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In the News: Putnam Pushes ESG, Human Capital Gains Traction, Impact of Engagement on Stock Prices Confirmed

Here’s a summary of recent news from the general business or other media about Stakeholder Capitalism, human capital, and Enterprise Engagement topics.
 
Putnam EFTs focus on ESG (Environmental, Social, Governance). According to a recent report from the investment company, “ESG practices can be increasingly linked to a company’s potential future performance, particularly as companies that fail to meet public expectations and ESG reporting metrics are being held accountable by shareholders. The rise in advisor and investment firm engagement with companies over their ESG practices is becoming more of the norm within this environment of pressure and focus on sustainability.” 
 
 “A genuine ESG program includes going to your supply chain and augmenting every single metric to ensure it is meeting ESG targets,” says Rebecca Greenan, Senior Vice President of Finance and Operations at software company Crux OCM.
 
“ESG has the potential to touch every single aspect and department of a company. Everything from infrastructure that they are building, to field operations, to transportation to internal systems and corporate culture. When you can ask any employee of any rank within the company what the company is doing to fulfill its ESG strategy and they can come up with an answer, you have a genuine ESG program,” Greenan explains.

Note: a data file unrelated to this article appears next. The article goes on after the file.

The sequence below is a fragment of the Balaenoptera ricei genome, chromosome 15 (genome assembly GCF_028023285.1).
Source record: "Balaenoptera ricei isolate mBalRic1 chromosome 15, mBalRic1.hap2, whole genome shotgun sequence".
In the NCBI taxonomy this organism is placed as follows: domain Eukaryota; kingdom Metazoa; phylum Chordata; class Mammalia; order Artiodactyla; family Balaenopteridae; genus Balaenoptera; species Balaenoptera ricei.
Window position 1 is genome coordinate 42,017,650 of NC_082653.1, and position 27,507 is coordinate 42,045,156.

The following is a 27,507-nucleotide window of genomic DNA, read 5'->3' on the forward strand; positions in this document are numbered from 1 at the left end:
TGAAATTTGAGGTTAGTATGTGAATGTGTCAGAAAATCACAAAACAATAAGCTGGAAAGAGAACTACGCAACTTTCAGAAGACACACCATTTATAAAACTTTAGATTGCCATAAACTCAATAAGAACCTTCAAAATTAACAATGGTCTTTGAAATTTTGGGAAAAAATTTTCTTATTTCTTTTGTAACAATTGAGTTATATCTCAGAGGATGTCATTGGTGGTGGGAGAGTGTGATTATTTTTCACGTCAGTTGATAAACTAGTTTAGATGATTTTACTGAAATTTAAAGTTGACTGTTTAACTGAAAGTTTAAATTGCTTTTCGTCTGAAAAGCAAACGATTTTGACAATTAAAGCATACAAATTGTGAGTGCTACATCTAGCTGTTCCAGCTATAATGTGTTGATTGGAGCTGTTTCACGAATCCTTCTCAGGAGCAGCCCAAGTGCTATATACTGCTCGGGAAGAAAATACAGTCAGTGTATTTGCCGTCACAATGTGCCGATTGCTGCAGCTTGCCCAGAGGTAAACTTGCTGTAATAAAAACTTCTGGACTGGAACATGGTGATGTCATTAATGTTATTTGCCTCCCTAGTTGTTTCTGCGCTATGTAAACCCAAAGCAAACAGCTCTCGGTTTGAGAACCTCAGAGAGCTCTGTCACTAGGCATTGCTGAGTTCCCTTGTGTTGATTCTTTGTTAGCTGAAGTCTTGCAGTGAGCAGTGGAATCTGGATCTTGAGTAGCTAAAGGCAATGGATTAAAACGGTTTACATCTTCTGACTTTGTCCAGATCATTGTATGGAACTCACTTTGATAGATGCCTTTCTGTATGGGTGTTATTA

The New York Times Dealbook picks up JUST Capital critique of current human capital reporting. As a regular reader, I can safely say the New York Times has been surprisingly light on coverage on the emerging issue of Stakeholder Capitalism, or of human capital management, or stakeholder engagement. 
 
One of its business columns recently report that “JUST Capital combed through reports by the 100 largest employers to look for information about 28 key human capital measures. Among the findings: 20% disclosed their minimum wage, 15%  reported their employee turnover and 13% published the minority share of new hires.
 
The writer asks: “Is more disclosure needed? Just Capital is unequivocal: Without consistent reporting across companies, “investors can’t make well-informed decisions about where to direct their holdings, potential hires can’t factor a company’s treatment of workers into their employment choices and customers can’t shift their purchasing practices to support companies leading the way.”
 
The same column also reported that Gary Gensler, the Securities & Exchange Commission chair, recently called people “one of the most critical assets of a company.” He is proposing new rules for reporting on human capital, which could include measures on turnover, training, diversity and more.
 
Public companies now have a lot of leeway on what to report about their workforces, and according to a new report by JUST Capital, they aren’t saying much. That means that if the S.E.C. imposes rules, or investors push for more information, executives could have a lot of work ahead of them.
 
 
Independent research reaffirms “Grow the Pie” study by Alex Edmans. Yes, having highly satisfied employees can have a direct impact on organizational competitiveness. The rigorous approach applied by this London Business School professor of finance to the economic impact of being designated “Great Places to Work” was validated by independent researchers applying the same methodology for subsequent years.